No, this isn’t another blatant advertisement for my auctions, but a legitimate offer for free money from eBay.
I find that Ebay periodically gives out some incentives for users to buy or sell products. Most often, those seem to be pushes for “Free listing weekends,” that allow sellers to put auctions up without having to pay the origination fee for posting them. I don’t follow up on those offers because they happen relatively frequently and because I have a sinking suspicion that those times are coinciding with times that other people aren’t listing on the site. My theory is that if people aren’t listing at those times of the year (often on holiday weekends), you’re also probably not getting as much traffic for similar reasons as people aren’t listing, and that results in fewer buyers and lower final prices for me. I’m not sure if my logic is at all sound, but that’s the reason why I don’t participate.
There are also a few holy grails that they throw out. On rare occasions (no more than once per year), eBay will just send a voucher that says you can take $XX off a final listing price. Generally it has conditions, like: $10 off your next purchase of $50 or more if you use it by a certain date. Still, prices on eBay are usually comparable to those found on Amazon for the same item, and are not uncommonly even a bit cheaper, so that $10 off coupon is really just free money to me. I can always find something I “need” by the end date.
But that’s not what this post is about. This is really about more consistent (albeit smaller) savings throughout the year using “Ebay Bucks.”
Before I get too far, I should mention that I don’t get any credit for this. There may be a referral program for this service, but if there is, I’m not aware of it and am not using it. I’m just letting you know that there’s free money out there for you.
Of course you have to spend money to make money, and this is no exception. The program basics are simple.
- Sign up
- Buy things
- Earn 2% back on “most items” (including any hobby related things, considering you’re coming to this blog, I assume your hobbies are similar to mine)
- After you earn $5, you get “Ebay Bucks” to spend
Really, it’s no different than most other rewards programs, except you’re not really giving up any personal information to do so. When you sign up for such a card from your grocery store, you’re giving them the ability to track your purchases back to you so they can target you with ads, etc. In this case, Ebay is already tracking that sort of information as it’s tied to your ebay ID, so signing up for this program doesn’t give them anything additional. Essentially, it’s just an opt-in program to earn 2% back on Ebay Purchases. If you’re skeptical, you can read the terms and conditions here.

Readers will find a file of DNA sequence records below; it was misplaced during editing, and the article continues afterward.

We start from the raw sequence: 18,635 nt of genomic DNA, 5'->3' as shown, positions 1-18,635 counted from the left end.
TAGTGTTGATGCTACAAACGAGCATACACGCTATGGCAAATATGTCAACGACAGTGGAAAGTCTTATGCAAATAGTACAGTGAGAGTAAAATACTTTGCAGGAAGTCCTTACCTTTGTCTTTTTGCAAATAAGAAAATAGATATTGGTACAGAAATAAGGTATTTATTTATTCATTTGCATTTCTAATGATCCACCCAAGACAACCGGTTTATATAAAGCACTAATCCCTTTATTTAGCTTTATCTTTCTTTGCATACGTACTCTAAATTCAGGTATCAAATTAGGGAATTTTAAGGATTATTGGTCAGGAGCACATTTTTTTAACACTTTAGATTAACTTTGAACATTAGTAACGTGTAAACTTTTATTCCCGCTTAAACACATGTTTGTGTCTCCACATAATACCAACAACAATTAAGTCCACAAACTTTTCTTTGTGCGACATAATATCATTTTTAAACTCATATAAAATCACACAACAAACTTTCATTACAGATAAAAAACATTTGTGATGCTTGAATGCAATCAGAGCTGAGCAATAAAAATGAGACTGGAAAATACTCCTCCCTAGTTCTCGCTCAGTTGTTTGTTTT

I found out about the program late last year and I didn’t see any rewards until January. It didn’t turn out to be a huge amount of savings (specifically $7.71), but that’s money I wouldn’t have had otherwise.
Now the shrewd observer will figure out that means I spent $385.50 on Ebay to get those savings. That’s sort of accurate, and sort of not. Ebay also periodically has 3x Ebay Buck deals that I always sign up for (but don’t always use). The program lasts for a couple of days and if you buy something during that timeline, you earn three times the bucks for those purchases. It’s a cute perk if you’re already buying something, but not something that will outright justify a purchase (I don’t even use it to sway me into purchases, but if it works out, why not?). I’m guessing these are really targeted at folks with less self control who will feel that just because they got an offer they need to go search for something to buy, and the simple act of searching is suggestion enough to compel them to purchase. Luckily, I have slightly more willpower than that, so this program turns into a plus for me.
I also wind up doing a fair number of purchases for my department at the office. Sometimes the best price/value item I can find is on ebay, and since my company doesn’t have an ebay account, that means I get credit for the purchases on my personal account. Again, it doesn’t amount to much, and certainly doesn’t influence my buying decision, but it’s a cute little perk that adds up over time.
To date, I’ve only saved $7.71 using the program, but considering all it took was a few mouse clicks, I think that was a good deal for me. Depending upon who you are and how much willpower you have, it might prove likewise good for you. Consider checking it out here.